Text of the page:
Chip specialist Cavium Networks(NASDAQ: CAVM), a company that bills itself as a developer of "semiconductor processors for intelligent and secure networks," hosted a conference call to discuss its third-quarter financial results last month.
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Image source: Cavium.
During the call, Cavium CEO Syed Ali touched on the progress that the company is making in trying to capitalize on several growth areas. Let's look at what he had to say.
Traction for OCTEON and OCTEON TX networking chips
One of Cavium's key product lines is its OCTEON line of networking processors, which the company says are used "in a variety of [original equipment manufacturer] networking and storage equipment."
"Design win traction for our OCTEON and OCTEON TX product lines was very strong during Q3," Ali said. He noted that the company saw "major wins" with "traditional customers in enterprise and service provider and security."
Ali also claimed that it won designs at "new customers" that the company is "now addressing with the ARMv8-based OCTEON TX."
By way of reference, Cavium's OCTEON chips use Cavium-designed MIPS64 architecture cores, while its OCTEON TX products use Cavium-designed ARMv8.1 architecture cores.
Although the MIPS architecture has historically been very popular in the world of networking chips, many network chipmakers are transitioning their product lines to the ARM architecture.
First volume orders for XPliant networking switches
Cavium acquired networking switch start-up XPliant back in 2014. Networking switches, Cavium explained in its 2014 press release announcing its acquisition of XPliant, "are used to connect components within a system as well as to connect various systems such as servers, server racks, and networking appliances in the data center, enterprises and service provider networks."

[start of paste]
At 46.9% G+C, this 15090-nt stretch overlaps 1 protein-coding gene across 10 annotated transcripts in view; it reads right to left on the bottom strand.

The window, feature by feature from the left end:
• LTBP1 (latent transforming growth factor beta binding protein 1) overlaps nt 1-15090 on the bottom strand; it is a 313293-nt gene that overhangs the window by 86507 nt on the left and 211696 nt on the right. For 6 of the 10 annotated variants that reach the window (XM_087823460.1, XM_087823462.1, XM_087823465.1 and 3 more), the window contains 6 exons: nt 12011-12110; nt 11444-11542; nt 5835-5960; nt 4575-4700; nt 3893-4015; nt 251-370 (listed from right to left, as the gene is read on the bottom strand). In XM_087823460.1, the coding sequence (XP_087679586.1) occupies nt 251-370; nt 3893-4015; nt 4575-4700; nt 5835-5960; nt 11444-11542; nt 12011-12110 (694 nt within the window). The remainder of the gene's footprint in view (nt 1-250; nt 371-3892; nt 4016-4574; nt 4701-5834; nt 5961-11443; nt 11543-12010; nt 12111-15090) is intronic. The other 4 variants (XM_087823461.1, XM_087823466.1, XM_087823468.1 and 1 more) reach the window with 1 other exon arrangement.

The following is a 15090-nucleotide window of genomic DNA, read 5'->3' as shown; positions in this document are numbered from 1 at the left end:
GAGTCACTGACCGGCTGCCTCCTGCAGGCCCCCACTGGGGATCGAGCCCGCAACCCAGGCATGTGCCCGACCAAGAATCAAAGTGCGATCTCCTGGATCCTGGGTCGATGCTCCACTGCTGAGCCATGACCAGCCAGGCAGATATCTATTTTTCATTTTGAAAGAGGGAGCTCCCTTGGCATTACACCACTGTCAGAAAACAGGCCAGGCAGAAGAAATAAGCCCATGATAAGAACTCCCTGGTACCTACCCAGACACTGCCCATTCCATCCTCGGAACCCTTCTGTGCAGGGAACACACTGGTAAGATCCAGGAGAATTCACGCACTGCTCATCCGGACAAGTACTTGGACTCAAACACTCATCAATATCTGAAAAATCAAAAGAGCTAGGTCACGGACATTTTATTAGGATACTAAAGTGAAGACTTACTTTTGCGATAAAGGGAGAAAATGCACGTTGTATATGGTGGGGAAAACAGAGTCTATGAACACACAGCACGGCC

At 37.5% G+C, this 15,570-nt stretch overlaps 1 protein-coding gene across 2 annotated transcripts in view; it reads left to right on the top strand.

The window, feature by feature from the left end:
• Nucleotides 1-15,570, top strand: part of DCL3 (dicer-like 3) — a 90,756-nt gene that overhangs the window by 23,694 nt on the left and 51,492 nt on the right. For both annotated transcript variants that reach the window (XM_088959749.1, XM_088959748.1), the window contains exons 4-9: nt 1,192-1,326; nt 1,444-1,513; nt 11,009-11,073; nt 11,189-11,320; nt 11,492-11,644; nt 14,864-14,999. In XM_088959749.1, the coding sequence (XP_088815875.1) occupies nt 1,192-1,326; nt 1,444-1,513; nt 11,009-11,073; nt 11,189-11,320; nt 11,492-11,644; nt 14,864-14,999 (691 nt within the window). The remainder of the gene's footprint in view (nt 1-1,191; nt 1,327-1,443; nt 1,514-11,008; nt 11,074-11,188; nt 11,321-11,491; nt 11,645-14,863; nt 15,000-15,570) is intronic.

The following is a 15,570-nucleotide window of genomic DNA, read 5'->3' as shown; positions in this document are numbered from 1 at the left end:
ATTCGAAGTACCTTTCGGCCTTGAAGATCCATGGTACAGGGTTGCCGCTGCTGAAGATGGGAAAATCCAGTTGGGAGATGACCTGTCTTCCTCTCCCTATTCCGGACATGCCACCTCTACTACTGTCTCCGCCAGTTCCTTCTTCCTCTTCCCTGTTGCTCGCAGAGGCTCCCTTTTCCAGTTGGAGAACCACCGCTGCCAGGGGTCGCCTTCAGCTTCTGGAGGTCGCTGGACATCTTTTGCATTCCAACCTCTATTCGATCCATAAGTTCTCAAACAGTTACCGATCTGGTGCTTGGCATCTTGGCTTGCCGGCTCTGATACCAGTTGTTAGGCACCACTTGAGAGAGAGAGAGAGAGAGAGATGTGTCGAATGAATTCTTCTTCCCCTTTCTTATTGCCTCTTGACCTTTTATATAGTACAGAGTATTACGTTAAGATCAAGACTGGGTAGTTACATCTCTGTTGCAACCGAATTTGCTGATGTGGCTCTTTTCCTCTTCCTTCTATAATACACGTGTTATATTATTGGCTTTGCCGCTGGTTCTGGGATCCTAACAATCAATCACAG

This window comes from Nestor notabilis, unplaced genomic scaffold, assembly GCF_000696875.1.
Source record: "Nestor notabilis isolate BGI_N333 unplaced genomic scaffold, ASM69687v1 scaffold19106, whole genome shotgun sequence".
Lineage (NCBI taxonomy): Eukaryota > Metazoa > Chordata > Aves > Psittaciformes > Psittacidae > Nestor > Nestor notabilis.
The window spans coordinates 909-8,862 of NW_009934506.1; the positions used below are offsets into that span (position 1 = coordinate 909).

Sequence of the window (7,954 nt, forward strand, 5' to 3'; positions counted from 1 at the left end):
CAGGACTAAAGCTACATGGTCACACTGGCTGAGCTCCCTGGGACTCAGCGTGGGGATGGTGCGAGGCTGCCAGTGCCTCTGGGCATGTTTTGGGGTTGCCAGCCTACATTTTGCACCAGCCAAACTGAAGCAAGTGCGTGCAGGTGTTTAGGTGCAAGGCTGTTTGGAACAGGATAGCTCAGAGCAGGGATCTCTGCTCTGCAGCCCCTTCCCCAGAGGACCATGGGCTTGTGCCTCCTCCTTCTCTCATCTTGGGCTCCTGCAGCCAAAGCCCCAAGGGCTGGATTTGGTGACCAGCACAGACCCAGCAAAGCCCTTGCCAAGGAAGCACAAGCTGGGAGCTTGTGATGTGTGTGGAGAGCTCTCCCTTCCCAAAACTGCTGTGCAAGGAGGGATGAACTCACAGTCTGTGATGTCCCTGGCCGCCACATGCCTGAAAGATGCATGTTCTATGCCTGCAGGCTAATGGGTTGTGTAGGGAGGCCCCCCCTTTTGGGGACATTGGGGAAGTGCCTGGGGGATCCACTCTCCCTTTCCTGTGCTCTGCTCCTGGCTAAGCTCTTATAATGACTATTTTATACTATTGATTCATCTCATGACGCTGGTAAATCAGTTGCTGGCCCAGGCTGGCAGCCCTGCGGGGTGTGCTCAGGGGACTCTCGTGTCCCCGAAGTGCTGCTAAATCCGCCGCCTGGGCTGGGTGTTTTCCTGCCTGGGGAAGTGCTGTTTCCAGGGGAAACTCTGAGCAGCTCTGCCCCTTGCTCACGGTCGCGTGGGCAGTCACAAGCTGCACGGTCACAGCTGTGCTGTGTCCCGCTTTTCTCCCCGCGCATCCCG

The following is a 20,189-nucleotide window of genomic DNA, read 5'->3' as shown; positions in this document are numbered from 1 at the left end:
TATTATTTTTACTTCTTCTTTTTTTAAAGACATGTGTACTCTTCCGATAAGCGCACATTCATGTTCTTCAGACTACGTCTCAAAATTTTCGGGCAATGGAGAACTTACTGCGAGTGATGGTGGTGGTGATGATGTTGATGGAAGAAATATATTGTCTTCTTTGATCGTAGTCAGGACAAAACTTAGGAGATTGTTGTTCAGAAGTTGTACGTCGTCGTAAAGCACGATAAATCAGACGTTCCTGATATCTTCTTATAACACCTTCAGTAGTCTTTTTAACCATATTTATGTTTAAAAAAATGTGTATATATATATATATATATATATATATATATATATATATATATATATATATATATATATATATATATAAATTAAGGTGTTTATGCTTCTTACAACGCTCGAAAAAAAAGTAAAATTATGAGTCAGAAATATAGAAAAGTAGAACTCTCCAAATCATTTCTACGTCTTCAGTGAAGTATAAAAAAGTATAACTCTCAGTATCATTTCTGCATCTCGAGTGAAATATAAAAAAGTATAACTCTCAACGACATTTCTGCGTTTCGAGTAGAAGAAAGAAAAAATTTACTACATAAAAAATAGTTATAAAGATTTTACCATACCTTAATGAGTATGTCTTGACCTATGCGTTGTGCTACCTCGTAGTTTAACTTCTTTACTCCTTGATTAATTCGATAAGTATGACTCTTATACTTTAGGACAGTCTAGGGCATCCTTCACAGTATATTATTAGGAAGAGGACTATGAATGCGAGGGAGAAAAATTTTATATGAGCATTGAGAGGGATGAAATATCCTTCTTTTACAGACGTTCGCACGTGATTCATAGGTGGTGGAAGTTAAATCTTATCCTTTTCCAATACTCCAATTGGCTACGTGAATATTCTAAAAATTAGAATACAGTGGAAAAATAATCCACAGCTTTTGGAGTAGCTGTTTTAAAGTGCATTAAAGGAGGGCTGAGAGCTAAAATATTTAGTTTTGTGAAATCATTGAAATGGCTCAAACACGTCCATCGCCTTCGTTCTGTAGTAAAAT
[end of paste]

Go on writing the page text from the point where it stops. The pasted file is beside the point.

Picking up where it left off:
At the time, the company pegged the total addressable market for Ethernet switch chips at "in excess of $1 [billion] per year."
Ali announced that Cavium began full production of its XP 80 switch chips and "successfully fulfilled" its first production orders for those chips in the third quarter. He expects "strong growth" from this product line in the fourth quarter.
"We expect our additional stream of Tier 1 OEM customers to achieve production and [general availability] over the next few quarters," Ali added.
ThunderX gaining traction; ThunderX2 even better
Cavium is one of the many chipmakers that's looking to grab a piece of the server processor market using the ARM architecture. However, in recent months several of its potential competitors, such asBroadcomandApplied Micro, have dropped out the the race, perEETimes.
The company is currently shipping its first-generation ARM-based server processor, known as the ThunderX, and recently announced that it plans to go into production on a second-generation version known as ThunderX2 at the end of 2017.
"We continue to see steady increases in customer deployments for ThunderX production platforms with several customers deploying and running production workloads," Ali said.
Ali also noted that ThunderX-based platforms "are now at five data centers in Asia and in the U.S."
The executive was also upbeat on the upcoming ThunderX2 platform, noting that it should deliver a significant performance increase over the current ThunderX processors. This, Ali asserted, should allow ThunderX2 to "address a larger set of applications" than today's ThunderX processors can.
"We expect this market to be a larger market than our ThunderX1 type product," Ali said.
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